Innovation through Internal Hacking


Innovation is a critical part of any business, particularly a software business. However, as we know from Clayton M. Christensen’s book The Innovator’s Dilemma, it is hard to innovate in a large company. The challenge is that many innovations will disrupt the existing revenue stream. But without innovation, the revenue stream will inevitably end. To remain a viable business, innovation needs to be fostered and adopted, even at the risk of short-term self-disruption. One way a growing company can remain innovative is by encouraging engineering teams to innovate through hackathons. A hackathon is a short period, usually twenty-four hours, during which a group of developers collaborates to write some software very fast. The aim is a high-energy drive to proof out ideas or build a rapid prototype. The events usually run on a diet of caffeine and pizza. The hackathon participants each bring their own ideas, and the group together decides which ideas to pursue. The developers form their own small, temporary teams to work on their chosen ideas. At the end of the hackathon, each team reports to the whole group on its idea and the progress it was able to make. This type of brief but intense activity is invigorating for the creative side of software development. Participants typically work all night with few breaks in order to build as much of the idea as possible. This rapid development of a new idea is usually a welcome break from the normal software development processes of bug fixing and QA testing.

A hackathon is also a low-risk way to get the skeleton of a new feature or product. Far less total effort is required than for a more slow-moving product development methodology. The requirements and success criteria are quickly agreed upon, and focus shifts to building the software. Generally, the ideas are drawn from the team members’ own experience rather than from a structured product management approach. At the end of the hackathon, the basis of the idea will be proven or disproven. A lot of work usually will still be required to make the idea into a real product or feature. In some organizations, hackathons are used to prove that the company supports modern program methodologies. They have no intention of actually using the ideas generated by a hackathon. Other organizations use hackathons to return to their startup origins.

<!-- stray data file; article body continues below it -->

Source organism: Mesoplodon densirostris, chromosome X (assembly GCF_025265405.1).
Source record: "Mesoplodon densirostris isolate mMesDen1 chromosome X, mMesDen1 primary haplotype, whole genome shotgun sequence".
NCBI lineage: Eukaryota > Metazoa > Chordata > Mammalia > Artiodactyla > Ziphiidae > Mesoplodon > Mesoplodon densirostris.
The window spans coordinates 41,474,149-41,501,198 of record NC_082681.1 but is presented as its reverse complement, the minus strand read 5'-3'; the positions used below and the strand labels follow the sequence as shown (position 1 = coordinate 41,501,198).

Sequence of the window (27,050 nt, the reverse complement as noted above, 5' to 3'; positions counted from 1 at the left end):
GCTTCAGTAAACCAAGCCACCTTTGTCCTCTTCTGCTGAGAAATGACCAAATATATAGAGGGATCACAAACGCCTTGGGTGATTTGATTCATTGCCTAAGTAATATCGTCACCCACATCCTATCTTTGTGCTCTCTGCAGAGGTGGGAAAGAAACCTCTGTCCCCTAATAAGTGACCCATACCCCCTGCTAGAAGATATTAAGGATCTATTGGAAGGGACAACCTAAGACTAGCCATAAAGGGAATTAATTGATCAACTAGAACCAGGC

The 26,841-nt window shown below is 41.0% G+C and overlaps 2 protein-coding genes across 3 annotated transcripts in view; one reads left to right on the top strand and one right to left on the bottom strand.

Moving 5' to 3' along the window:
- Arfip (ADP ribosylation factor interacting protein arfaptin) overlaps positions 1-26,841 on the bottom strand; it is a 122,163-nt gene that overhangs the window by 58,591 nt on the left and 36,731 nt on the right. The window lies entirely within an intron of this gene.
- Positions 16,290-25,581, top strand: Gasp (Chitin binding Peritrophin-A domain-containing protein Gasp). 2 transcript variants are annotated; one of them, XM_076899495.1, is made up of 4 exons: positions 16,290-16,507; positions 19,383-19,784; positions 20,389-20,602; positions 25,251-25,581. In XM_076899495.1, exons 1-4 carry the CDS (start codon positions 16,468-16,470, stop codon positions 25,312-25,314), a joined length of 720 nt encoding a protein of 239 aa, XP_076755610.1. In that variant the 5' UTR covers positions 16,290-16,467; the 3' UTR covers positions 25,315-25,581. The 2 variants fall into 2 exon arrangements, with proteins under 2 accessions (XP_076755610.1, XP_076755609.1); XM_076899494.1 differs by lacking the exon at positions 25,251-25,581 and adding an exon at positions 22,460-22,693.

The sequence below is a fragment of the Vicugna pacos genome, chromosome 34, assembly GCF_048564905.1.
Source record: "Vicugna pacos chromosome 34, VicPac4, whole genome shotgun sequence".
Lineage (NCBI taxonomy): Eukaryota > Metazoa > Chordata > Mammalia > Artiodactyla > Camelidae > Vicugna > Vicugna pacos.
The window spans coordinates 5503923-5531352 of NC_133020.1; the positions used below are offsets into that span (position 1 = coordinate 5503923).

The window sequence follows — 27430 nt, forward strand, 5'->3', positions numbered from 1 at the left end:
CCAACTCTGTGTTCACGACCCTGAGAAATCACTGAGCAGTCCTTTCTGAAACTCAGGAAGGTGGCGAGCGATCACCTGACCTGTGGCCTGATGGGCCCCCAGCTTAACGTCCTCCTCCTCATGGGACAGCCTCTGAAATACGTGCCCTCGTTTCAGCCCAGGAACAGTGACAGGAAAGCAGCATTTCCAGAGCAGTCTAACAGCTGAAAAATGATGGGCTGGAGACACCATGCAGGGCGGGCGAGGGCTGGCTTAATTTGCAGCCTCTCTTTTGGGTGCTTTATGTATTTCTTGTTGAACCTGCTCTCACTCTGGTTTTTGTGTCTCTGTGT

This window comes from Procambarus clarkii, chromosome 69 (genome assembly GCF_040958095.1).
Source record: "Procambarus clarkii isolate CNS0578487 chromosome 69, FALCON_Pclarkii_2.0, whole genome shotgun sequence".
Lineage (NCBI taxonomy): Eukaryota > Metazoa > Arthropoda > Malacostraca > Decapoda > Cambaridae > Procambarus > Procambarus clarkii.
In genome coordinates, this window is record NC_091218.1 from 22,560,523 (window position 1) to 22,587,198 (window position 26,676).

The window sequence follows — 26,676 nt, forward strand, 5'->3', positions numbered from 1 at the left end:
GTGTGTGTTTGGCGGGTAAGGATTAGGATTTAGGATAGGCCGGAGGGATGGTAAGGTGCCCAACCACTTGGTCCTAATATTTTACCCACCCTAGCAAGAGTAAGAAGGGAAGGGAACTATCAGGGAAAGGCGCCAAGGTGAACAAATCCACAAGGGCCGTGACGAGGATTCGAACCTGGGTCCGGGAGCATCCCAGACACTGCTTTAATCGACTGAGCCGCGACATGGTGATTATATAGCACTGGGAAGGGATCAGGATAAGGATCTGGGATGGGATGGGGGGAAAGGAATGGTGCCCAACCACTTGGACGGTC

I spoke with Rob Strechay, who is vice president of product at Zerto, about the hackathons that Zerto runs. The conversation was triggered by Zerto’s new mobile reporting interface. In an earlier briefing, I was told that the mobile interface came from last year’s hackathon. It turns out that Zerto’s management team members are believers in hackathons as part of the innovation process and the company culture. Both the founders, now the CEO and CTO, are involved in the hackathons, although not necessarily by writing software themselves. The hackathons have a festive atmosphere. Support staff work shifts to make sure the developers have everything they need to focus on proofing out their ideas. I was impressed that three of the five ideas from last year’s hackathon are making their way into the product. The most visible is the mobile reporting app, a whole new way of interacting with Zerto’s products; many other ideas are less visible, yet no less important. The new release of Zerto’s product has some significant performance improvements for replication. It sounds like some of that came from a hackathon idea. Another interesting aspect of hackathons is staff whose career development is aided by it. A support engineer who took part in a hackathon, for instance, has since transitioned into a quality assurance role.

It is the use of hackathons to elicit innovation that I like the most. As companies grow, it gets harder to innovate. Yet without internal innovation, external disruption is inevitable. The very processes and ways of thinking that produce software with enterprise reliability are at odds with the rapid change and trial that are part of innovation. Innovation requires an empowerment of technical staff to create something new and different. It is very different from the usual product development approach, in which the writing of software plays a small part. Requirements gathering and business case planning dominate product development.

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Alastair Cooke
Alastair Cooke is an independent analyst and consultant working with virtualization and datacenter technologies. Alastair spent eight years delivering training for HP and VMware as well as providing implementation services for their technologies. Alastair is able to create a storied communication that helps partners and customers understand complex technologies. Alastair is known in the VMware community for contributions to the vBrownBag podcast and for the AutoLab, which automates the deployment of a nested vSphere training lab.
Alastair Cooke

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